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All The News That's Fit To Burn : 2006 Summer Newsletter

The Hungry Wind

There's a hungry wind beyond the playa. It waits for us to drive away, our vehicles filled and with bags, tubs, and odd materials tied to luggage racks, in truck beds and on open trailers. On the long drive home, the hungry wind – the 70MPH wind that agitates your outside stuff while all is serene within – is tearing at your rig from every possible direction. It will take whatever is casually attached. That might be a bag of trash, or it might be something precious.

Packing after Burning Man 2005, one participant filled a plastic tub with his playa attire, snapped on the lid, and secured it with bungee cords to the roof of his Subaru. The tub stayed put, but somewhere on the 6-hour drive home the wind lifted the snap-on lid and sent it flying down the road. Item by item the wind pulled out his clothing and transformed it to roadside trash: MOOP, matter most unhappily out of place. The last to go was a prized red white and blue jacket, a friend's gift from the Black Rock Boutique.

Far too many of us feed the hungry wind. On the road to Gerlach, and onward to Interstate 80, trash from departing vehicles is everywhere. A small part of it is intentionally jettisoned by attendees that really do not get it. But, most of the trash appears when slippery plastic bags slide free from their tethers, twine or string breaks, knots untie, or in some other way the wind demonstrates that we have underestimated its rapacity. A bag falls to the road. Vehicles behind either swerve (on a two-lane highway – yikes) or run over the mess, grinding it into the asphalt. It's an appalling sight. To local residents, it's like dumping garbage cans on the neighbor's doorstep.

Chris Petrell, a longtime Burning Man staff member, has seen a lot of cargo come loose, and he knows how to prevent it. He and his crew also know the road – its shoulders, culverts, pullouts, blind spots – better than most people. Post-event they monitor every route from the playa: south to I-80, north to the Oregon border, west to Pyramid Lake and to Alturas, east to Winnemucca. Their mission is to find and remove every piece of trash, leaving the roadsides as close to pristine as possible. Southward, the main route, is the toughest. The crew can restore about ten miles per day of Route 447; that's a week of stop, walk around and pick up, drive 100 feet and repeat, until they reach I-80. Chris has some ideas for shortening their job by saving your cargo.

  • First, trash bags are cheap. Underfilled is better than overfilled. Use double-bagging, especially if the contents are sloppy or smelly. Tie the first bag shut – knot the neck, or use cord or duct tape, not those flimsy pull-tie ribbons. Then put it inside a second bag, and tie that shut.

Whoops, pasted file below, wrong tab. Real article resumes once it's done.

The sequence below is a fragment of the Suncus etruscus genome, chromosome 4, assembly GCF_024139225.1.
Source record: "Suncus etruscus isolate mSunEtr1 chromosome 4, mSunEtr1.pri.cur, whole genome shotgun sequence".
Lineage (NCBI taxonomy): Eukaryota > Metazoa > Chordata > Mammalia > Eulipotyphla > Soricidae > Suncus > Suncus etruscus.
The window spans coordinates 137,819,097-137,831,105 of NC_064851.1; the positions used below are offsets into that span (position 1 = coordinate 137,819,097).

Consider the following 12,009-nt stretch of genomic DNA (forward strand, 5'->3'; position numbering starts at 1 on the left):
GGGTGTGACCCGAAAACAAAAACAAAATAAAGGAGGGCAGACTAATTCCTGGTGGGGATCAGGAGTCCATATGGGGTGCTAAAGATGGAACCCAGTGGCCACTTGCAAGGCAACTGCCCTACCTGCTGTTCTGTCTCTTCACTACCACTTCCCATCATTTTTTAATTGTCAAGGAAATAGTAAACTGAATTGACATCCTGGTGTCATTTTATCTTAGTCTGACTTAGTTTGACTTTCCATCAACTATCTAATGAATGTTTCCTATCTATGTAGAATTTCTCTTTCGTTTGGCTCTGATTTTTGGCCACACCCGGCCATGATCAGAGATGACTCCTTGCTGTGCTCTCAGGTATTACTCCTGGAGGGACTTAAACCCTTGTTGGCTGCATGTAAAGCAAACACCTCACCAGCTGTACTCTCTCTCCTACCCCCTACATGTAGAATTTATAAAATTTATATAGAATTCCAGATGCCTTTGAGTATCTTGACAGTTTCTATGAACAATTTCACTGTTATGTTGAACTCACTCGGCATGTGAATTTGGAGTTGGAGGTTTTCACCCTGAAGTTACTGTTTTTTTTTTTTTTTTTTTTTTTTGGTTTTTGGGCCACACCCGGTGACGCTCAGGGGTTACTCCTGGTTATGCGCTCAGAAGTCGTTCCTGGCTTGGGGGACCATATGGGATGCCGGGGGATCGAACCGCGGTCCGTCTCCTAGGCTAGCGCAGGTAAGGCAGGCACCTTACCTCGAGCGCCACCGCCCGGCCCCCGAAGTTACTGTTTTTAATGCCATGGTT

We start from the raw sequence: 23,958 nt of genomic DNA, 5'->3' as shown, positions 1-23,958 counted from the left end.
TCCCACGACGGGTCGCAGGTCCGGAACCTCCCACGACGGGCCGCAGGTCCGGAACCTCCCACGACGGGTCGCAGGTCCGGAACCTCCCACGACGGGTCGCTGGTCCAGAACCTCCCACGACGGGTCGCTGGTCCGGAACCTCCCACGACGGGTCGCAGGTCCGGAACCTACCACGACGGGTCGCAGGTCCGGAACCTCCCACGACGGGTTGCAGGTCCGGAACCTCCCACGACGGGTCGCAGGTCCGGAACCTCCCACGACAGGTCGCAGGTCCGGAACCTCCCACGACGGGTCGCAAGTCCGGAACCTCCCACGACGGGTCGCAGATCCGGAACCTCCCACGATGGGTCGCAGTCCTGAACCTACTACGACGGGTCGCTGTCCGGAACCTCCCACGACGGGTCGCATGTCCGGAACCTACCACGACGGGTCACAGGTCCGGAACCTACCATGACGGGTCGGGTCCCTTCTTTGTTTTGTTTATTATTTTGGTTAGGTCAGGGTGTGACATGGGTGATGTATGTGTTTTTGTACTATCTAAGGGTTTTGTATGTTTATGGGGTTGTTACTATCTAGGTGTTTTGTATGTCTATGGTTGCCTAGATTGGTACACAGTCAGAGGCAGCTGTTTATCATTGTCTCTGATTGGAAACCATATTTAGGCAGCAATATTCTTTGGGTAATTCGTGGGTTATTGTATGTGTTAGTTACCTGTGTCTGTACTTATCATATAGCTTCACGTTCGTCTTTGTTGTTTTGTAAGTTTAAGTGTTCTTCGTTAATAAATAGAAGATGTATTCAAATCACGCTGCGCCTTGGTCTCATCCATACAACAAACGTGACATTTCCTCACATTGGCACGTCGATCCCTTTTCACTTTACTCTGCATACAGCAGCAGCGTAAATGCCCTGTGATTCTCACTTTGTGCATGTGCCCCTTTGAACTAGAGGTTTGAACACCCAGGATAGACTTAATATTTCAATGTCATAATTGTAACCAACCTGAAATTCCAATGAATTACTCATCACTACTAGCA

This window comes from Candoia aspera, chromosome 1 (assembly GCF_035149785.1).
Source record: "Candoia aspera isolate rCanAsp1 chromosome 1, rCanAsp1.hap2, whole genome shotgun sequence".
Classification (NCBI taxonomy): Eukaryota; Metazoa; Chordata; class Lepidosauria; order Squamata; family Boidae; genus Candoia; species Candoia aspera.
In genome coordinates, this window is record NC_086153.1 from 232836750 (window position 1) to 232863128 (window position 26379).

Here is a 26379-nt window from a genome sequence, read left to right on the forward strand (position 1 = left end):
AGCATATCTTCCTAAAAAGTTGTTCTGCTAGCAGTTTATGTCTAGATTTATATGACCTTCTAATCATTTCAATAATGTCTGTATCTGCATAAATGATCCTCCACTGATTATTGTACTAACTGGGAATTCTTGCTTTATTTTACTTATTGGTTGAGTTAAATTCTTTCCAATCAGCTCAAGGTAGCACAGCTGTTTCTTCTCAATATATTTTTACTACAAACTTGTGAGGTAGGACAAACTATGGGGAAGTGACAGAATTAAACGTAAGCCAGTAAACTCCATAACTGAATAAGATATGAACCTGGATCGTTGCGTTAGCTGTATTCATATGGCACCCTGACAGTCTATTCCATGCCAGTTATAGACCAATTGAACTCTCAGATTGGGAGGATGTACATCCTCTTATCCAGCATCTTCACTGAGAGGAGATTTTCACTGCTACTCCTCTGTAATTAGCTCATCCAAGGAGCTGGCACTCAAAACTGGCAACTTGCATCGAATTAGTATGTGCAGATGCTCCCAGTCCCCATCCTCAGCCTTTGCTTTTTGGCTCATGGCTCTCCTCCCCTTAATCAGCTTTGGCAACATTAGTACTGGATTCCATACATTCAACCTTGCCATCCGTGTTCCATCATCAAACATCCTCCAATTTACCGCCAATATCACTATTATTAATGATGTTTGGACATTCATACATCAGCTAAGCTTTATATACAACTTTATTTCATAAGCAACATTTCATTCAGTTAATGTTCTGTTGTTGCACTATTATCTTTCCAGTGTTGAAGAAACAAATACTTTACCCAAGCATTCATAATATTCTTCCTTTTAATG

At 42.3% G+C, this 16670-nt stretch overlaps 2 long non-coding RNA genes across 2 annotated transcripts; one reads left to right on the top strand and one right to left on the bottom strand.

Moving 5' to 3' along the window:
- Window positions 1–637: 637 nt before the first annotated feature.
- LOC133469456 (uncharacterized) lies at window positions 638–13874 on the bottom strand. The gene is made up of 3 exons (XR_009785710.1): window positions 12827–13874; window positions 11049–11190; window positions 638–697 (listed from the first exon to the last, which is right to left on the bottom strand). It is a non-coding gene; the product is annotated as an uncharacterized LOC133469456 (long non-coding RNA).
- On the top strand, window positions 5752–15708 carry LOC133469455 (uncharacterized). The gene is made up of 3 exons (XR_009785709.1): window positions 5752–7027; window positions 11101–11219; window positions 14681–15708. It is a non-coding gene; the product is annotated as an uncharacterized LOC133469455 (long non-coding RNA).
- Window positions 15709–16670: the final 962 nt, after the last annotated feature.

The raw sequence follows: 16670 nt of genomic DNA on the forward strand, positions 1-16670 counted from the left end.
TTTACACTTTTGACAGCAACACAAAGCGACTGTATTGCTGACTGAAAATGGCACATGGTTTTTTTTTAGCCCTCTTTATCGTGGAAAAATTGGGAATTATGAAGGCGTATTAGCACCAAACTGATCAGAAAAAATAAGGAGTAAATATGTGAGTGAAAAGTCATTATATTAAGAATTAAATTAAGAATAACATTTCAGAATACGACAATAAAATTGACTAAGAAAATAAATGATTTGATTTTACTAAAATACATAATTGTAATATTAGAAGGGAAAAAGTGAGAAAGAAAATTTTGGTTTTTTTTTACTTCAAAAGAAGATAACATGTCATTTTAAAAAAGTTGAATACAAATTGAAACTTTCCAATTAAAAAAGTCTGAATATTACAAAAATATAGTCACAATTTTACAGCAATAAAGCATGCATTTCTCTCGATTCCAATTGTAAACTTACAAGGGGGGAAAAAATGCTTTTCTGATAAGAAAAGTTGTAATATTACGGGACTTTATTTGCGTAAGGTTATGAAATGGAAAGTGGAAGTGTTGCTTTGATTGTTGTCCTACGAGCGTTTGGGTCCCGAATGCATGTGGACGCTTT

• Twine shreds, string breaks. Use heavy cord or light rope to close bags and to tie down your load.
  • Don't expect knots to stay tied in the wind. Wrap short lengths of duct tape over knots and loose ends. Duct tape in contact with both rope and bag will help keep bags from slipping free.
  • Secure snap-on lids with rope or duct tape.
  • Find a neighbor with packing skills. Ask them to look your rig over and help make it windproof. (Hey – do you have those skills? Helping to windproof is a sweet playa gift! Bring extra materials!)
  • Take a rest stop early, at the entrance gate, at a wide pullout, or maybe at the Empire store. Check your load. It is most likely to fail early in the trip.
  • Desperation at departure time produces unstable loads, and home preparation can head it off. So, include these items in your pre-desert planning:
  • Allow for vehicle space for the trash you'll generate over the week. (And minimize the trash: delete excess packaging beforehand, then during the event burn paper and dehydrate kitchen scraps in mesh bags.)
  • Consider whether you want to get rid of your trash before you reach home. If so, look up directions and hours for the waste disposal sites along I-80. (On the Burning Man website, a search for "take trash" will zero you in.)
  • Bring packing materials: heavy-duty contractors plastic bags, 1 to 3 mils thick; light rope or stout cord (NOT twine or string); duct tape; maybe a 5-gallon bucket with locking lid for wet waste.

Then, may you drive gently, arrive safely with all your gear, and leave the empty wind behind.